That's always a tricky question. You could do an asset search, but it wouldn't turn up bank accounts. A look at prior tax returns can also be helpful (if they are available). Sometimes interest reported on the tax return will help identify an account. The best way to find out is to open the estate, then send letters of administration to the various institutions that she may have had accounts with, asking them to return an itemized listing of the accounts. The risk, though, is that she didn't have anything, in which case you will have gone through the probate process for nothing. It's a fishing expedition. You need to decide whether it's worth the risk.
Don't take anything written here as legal advice.I am happy to offer my thoughts free of charge, and I would welcome the opportunity to speak with you about representing you. Please be aware, though, that at this point we have not established an attorney-client relationship. An attorney client relationship requires me to agree in writing to represent you. Unless that happens, you shouldn’t take anything I say to be legal advice or make any decisions based on it.
I would suggest you try to find her Will, as they may be a devise for you under the Will. Wills become part of the public record once they are filed, so you should check the County clerk where you mother died to see if a Will has been filed. You also may be able to find out the details of any lawsuit from the clerk of Courts and contact the Attorney who represented her.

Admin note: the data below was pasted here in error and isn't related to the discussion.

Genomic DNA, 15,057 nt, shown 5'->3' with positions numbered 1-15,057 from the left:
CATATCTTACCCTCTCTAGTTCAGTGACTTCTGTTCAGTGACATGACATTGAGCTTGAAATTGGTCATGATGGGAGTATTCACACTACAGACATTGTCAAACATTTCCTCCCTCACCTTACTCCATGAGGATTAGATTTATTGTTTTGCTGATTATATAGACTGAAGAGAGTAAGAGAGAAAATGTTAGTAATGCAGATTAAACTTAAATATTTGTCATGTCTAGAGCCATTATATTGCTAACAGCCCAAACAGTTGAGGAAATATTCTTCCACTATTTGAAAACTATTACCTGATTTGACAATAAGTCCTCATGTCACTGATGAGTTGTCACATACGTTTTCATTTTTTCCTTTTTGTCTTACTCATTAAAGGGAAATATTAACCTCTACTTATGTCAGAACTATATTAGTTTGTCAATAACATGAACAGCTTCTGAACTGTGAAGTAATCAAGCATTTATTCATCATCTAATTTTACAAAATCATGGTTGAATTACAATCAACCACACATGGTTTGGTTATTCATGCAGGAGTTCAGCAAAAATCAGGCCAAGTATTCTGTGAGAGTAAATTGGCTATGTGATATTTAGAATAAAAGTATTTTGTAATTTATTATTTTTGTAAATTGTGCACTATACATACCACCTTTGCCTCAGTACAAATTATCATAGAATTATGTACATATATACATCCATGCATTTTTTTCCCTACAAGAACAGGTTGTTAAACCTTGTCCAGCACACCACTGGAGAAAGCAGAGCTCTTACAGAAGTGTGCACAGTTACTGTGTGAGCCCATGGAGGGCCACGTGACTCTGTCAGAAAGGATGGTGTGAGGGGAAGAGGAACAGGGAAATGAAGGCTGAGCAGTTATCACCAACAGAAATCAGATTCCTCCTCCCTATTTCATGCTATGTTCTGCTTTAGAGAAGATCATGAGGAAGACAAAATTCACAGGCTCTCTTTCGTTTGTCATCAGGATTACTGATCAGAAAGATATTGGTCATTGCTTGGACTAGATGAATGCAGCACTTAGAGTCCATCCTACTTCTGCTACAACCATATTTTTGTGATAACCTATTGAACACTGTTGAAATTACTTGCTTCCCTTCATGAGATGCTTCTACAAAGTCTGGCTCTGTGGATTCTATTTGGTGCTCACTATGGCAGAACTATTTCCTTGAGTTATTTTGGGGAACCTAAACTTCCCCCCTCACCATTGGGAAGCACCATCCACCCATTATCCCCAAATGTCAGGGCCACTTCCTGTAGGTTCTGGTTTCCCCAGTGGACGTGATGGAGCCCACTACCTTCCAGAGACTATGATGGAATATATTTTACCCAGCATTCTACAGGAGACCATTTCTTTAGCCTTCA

My colleagues have provided you with sound advice. In a situation such as this, there are a lot of details missing. Was a probate petition filed? Was there a will? do you have access to your mother's records? These and many more questions need to be explored.
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As the other attorneys have stated, looking for bank or financial account statements or reviewing tax returns is a good place to start. If your mother had a Will, the Will may list accounts or locations to look for valuables (the money in my safety deposit box at xyz bank). You can contact a local attorney as many have resources that are able to uncover hidden assets.
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A private investigator may be able to find assets. They charge about $500, and the ability to find accounts falls off quickly after the person dies: sometimes it it compromised within 60 days.
This is off-the-cuff advice and does not establish a client-lawyer privilege. Nothing I say here can be used to suggest the avoidance of taxes/penalties/interest due. I am only licensed to practice in the state of Florida.